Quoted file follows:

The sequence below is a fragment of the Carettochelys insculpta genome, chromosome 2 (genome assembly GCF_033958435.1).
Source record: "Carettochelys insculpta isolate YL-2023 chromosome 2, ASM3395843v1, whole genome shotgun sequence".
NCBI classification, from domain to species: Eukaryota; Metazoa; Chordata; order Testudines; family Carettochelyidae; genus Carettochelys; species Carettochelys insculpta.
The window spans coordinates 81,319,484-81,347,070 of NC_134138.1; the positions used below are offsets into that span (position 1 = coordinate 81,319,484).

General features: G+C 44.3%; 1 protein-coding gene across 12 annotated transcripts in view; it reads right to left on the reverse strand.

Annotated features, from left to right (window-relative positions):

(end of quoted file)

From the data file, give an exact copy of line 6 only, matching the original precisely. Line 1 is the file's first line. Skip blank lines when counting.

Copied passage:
Annotated features, from left to right (window-relative positions):